Seven Democratic presidential candidates Sunday took part in the first ever debate broadcast in Spanish on U.S. television. In Miami, VOA's Brian Wagner reports the discussion focused on immigration reform and other key issues for Hispanics in the United States.
The Univision television network broadcast the event to draw attention to concerns facing the nation's 44 million Hispanics, and to highlight the importance of Spanish across the United States.
The debate was broadcast in Spanish using simultaneous interpretation.
The debate at the University of Miami opened with questions about the war in Iraq but its main focus were questions about immigration reform and social needs for Americans.
Many candidates voiced support for a comprehensive immigration reform that would enhance border security and seek to resolve the status of some 12 million undocumented workers.
Former senator John Edwards said any immigration plan should address poverty abroad which spurs many to leave their home countries.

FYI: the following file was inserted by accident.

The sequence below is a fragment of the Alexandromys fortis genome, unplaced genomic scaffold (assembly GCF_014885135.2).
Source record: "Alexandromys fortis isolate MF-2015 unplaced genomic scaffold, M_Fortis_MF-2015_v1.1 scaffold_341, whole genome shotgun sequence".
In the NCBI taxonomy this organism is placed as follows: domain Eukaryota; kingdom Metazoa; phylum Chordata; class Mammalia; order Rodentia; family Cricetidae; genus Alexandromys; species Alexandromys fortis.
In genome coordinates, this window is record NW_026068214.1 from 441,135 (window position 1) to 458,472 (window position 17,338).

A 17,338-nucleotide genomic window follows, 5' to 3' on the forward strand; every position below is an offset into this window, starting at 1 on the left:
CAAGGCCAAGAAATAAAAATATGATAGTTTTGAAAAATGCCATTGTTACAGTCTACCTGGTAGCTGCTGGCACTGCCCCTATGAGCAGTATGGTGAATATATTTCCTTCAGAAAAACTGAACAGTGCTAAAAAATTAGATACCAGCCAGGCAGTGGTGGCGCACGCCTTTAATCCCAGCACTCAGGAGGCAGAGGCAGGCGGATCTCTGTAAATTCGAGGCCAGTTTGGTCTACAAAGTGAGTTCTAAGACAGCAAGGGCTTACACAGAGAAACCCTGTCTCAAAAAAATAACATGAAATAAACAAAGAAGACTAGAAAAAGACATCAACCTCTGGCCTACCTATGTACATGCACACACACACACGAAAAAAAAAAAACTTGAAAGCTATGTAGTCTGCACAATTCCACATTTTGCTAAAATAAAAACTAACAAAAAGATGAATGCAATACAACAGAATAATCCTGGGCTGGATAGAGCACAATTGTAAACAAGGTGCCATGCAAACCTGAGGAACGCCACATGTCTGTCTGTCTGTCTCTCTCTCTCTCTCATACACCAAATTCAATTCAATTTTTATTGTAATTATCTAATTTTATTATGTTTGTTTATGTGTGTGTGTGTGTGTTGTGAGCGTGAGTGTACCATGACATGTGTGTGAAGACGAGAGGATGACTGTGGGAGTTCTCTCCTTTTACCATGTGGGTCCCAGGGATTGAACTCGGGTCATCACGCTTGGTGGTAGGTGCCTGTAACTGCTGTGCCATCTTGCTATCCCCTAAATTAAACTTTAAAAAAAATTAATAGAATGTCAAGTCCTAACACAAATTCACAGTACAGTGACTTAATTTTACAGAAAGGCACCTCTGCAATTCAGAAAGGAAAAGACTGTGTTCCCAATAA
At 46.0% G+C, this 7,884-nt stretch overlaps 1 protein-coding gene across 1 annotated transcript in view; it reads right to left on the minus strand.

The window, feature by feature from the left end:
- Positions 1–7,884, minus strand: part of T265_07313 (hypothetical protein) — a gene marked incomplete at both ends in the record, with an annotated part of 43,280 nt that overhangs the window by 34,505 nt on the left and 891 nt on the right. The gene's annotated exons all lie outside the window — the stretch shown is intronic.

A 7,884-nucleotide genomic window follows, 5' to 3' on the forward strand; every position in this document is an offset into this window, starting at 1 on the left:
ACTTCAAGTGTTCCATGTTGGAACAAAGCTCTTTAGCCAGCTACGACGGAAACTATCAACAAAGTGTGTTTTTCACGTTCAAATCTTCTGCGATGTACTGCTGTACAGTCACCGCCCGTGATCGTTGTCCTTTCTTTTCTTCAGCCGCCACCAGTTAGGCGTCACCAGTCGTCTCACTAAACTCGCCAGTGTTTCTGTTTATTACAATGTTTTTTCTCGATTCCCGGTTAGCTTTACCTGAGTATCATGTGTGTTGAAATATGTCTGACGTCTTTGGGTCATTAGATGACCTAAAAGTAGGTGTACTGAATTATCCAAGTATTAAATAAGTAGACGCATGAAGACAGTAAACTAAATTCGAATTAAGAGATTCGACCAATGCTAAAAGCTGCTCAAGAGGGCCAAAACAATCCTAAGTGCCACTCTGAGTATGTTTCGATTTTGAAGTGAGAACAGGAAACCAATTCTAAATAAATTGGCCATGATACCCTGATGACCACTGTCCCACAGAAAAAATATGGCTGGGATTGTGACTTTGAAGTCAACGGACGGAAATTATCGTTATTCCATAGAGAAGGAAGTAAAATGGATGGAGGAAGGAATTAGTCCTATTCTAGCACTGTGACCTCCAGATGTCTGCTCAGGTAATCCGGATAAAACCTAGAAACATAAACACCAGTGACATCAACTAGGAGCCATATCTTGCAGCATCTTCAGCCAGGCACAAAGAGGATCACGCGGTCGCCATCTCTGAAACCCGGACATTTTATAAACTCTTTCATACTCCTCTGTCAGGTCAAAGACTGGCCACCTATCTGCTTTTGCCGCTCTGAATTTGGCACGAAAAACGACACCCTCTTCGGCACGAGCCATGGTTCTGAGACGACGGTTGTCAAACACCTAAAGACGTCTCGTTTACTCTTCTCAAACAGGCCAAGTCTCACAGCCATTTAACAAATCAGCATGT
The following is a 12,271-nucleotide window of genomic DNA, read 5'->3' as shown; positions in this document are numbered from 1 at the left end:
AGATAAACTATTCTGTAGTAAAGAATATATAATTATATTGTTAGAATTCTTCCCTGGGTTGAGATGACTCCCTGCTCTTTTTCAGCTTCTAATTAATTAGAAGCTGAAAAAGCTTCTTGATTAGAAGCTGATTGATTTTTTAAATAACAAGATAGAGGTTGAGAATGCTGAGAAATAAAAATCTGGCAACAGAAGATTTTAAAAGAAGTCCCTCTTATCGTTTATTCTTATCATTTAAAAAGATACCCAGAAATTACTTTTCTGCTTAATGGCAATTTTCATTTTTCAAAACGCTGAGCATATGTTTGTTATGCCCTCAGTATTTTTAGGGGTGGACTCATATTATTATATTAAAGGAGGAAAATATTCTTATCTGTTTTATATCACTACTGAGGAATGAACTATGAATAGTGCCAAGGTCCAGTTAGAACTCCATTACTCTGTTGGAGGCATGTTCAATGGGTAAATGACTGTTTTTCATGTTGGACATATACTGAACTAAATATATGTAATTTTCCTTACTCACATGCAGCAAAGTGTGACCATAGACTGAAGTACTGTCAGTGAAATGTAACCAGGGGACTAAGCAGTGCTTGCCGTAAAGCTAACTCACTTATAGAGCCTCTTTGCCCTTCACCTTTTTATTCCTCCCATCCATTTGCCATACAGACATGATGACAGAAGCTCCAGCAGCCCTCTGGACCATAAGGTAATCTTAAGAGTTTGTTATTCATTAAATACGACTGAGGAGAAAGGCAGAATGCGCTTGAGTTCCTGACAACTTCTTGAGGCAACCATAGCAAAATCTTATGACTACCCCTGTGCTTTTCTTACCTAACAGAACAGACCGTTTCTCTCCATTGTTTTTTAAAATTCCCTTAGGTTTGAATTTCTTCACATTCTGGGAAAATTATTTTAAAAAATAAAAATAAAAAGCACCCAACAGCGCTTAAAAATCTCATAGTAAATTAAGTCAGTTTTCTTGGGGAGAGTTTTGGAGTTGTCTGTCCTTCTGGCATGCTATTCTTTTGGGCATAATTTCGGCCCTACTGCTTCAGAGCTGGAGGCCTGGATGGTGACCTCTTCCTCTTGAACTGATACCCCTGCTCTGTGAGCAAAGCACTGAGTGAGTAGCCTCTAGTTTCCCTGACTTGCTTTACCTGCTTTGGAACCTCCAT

Speaking through an interpreter, Edwards said poverty and poor education and health services are some of the reasons that people come to the United States.
Senator Barack Obama voiced concerns about healthcare in the United States, noting that millions of Americans, including some 13 million Hispanics, have no medical insurance.
Speaking through an interpreter, Obama said he is proposing a universal health care system that would allow all Americans to receive coverage.
Several candidates also responded to questions about political issues in Latin America where many of the Miami residents came from. Senator Chris Dodd drew applause from the audience when he proposed reforming the decades-old embargo with Cuba.
Dodd said he would seek to lower the embargo and lift restrictions against traveling to Cuba and sending remittances to people on the island.
The debate also included Senators Hillary Rodham Clinton and Mike Gravel, Governor Bill Richardson and Representative Dennis Kucinich. Senator Joe Biden did not take part for scheduling reasons.
Univision says it is hoping to organize a similar debate in Spanish with Republican candidates in coming months.